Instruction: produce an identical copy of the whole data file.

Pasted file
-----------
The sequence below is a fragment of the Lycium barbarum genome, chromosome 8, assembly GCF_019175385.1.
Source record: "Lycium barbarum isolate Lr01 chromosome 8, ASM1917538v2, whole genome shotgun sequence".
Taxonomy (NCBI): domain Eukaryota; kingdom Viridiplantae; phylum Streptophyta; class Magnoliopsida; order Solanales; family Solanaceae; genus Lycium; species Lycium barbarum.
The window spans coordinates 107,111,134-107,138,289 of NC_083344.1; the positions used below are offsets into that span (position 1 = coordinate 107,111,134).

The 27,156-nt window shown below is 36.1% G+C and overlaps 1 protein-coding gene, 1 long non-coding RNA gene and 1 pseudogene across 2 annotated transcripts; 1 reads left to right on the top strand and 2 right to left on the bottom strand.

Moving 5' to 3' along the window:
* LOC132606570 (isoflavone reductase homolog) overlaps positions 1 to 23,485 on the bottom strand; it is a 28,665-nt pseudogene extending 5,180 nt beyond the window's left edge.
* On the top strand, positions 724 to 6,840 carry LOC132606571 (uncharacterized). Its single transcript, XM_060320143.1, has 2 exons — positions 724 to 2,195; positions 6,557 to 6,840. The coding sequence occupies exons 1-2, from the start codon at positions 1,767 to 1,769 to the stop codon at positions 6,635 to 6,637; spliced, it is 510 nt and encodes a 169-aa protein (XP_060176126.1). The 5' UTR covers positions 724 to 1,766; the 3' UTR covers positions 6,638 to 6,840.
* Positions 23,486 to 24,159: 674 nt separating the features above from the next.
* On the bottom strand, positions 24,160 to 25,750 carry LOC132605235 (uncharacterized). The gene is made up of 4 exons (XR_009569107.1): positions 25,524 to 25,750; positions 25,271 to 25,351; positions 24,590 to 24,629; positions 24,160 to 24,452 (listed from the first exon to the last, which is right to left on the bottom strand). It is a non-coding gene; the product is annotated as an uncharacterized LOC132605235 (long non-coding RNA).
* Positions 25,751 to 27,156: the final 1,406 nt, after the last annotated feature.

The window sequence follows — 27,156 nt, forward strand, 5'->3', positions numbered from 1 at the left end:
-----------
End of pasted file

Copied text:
The sequence below is a fragment of the Lycium barbarum genome, chromosome 8, assembly GCF_019175385.1.
Source record: "Lycium barbarum isolate Lr01 chromosome 8, ASM1917538v2, whole genome shotgun sequence".
Taxonomy (NCBI): domain Eukaryota; kingdom Viridiplantae; phylum Streptophyta; class Magnoliopsida; order Solanales; family Solanaceae; genus Lycium; species Lycium barbarum.
The window spans coordinates 107,111,134-107,138,289 of NC_083344.1; the positions used below are offsets into that span (position 1 = coordinate 107,111,134).

The 27,156-nt window shown below is 36.1% G+C and overlaps 1 protein-coding gene, 1 long non-coding RNA gene and 1 pseudogene across 2 annotated transcripts; 1 reads left to right on the top strand and 2 right to left on the bottom strand.

Moving 5' to 3' along the window:
* LOC132606570 (isoflavone reductase homolog) overlaps positions 1 to 23,485 on the bottom strand; it is a 28,665-nt pseudogene extending 5,180 nt beyond the window's left edge.
* On the top strand, positions 724 to 6,840 carry LOC132606571 (uncharacterized). Its single transcript, XM_060320143.1, has 2 exons — positions 724 to 2,195; positions 6,557 to 6,840. The coding sequence occupies exons 1-2, from the start codon at positions 1,767 to 1,769 to the stop codon at positions 6,635 to 6,637; spliced, it is 510 nt and encodes a 169-aa protein (XP_060176126.1). The 5' UTR covers positions 724 to 1,766; the 3' UTR covers positions 6,638 to 6,840.
* Positions 23,486 to 24,159: 674 nt separating the features above from the next.
* On the bottom strand, positions 24,160 to 25,750 carry LOC132605235 (uncharacterized). The gene is made up of 4 exons (XR_009569107.1): positions 25,524 to 25,750; positions 25,271 to 25,351; positions 24,590 to 24,629; positions 24,160 to 24,452 (listed from the first exon to the last, which is right to left on the bottom strand). It is a non-coding gene; the product is annotated as an uncharacterized LOC132605235 (long non-coding RNA).
* Positions 25,751 to 27,156: the final 1,406 nt, after the last annotated feature.

The window sequence follows — 27,156 nt, forward strand, 5'->3', positions numbered from 1 at the left end: